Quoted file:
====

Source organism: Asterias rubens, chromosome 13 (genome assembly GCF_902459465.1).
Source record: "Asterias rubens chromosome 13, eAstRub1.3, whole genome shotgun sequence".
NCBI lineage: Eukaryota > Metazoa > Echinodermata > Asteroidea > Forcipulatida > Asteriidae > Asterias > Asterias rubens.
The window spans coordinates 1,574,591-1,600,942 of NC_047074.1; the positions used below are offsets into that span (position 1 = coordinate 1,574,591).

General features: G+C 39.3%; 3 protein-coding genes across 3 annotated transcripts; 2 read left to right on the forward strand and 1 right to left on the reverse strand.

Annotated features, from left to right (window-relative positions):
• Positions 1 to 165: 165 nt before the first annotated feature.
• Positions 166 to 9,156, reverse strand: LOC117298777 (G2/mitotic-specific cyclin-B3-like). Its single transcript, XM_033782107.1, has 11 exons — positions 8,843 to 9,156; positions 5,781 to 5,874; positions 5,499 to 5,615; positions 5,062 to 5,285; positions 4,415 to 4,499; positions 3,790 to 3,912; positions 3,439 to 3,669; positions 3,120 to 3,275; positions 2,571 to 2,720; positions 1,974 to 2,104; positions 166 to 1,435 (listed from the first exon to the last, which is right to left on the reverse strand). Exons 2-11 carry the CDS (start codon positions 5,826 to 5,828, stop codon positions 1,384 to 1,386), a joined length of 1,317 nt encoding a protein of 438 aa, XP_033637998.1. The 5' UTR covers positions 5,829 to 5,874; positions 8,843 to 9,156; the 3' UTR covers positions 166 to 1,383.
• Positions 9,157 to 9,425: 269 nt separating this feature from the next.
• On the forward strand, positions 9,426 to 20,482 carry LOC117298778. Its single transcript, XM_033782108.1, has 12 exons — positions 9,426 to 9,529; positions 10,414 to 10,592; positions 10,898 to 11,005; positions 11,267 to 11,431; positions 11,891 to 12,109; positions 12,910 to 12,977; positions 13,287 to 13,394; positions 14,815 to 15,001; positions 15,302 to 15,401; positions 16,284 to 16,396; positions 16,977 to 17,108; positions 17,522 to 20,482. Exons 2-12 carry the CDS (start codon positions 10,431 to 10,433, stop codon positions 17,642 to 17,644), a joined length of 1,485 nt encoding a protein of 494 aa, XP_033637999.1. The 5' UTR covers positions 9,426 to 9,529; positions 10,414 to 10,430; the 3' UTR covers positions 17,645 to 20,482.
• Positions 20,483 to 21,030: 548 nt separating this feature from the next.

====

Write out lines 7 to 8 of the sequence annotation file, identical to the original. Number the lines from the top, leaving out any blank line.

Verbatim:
• Positions 1 to 165: 165 nt before the first annotated feature.
• Positions 166 to 9,156, reverse strand: LOC117298777 (G2/mitotic-specific cyclin-B3-like). Its single transcript, XM_033782107.1, has 11 exons — positions 8,843 to 9,156; positions 5,781 to 5,874; positions 5,499 to 5,615; positions 5,062 to 5,285; positions 4,415 to 4,499; positions 3,790 to 3,912; positions 3,439 to 3,669; positions 3,120 to 3,275; positions 2,571 to 2,720; positions 1,974 to 2,104; positions 166 to 1,435 (listed from the first exon to the last, which is right to left on the reverse strand). Exons 2-11 carry the CDS (start codon positions 5,826 to 5,828, stop codon positions 1,384 to 1,386), a joined length of 1,317 nt encoding a protein of 438 aa, XP_033637998.1. The 5' UTR covers positions 5,829 to 5,874; positions 8,843 to 9,156; the 3' UTR covers positions 166 to 1,383.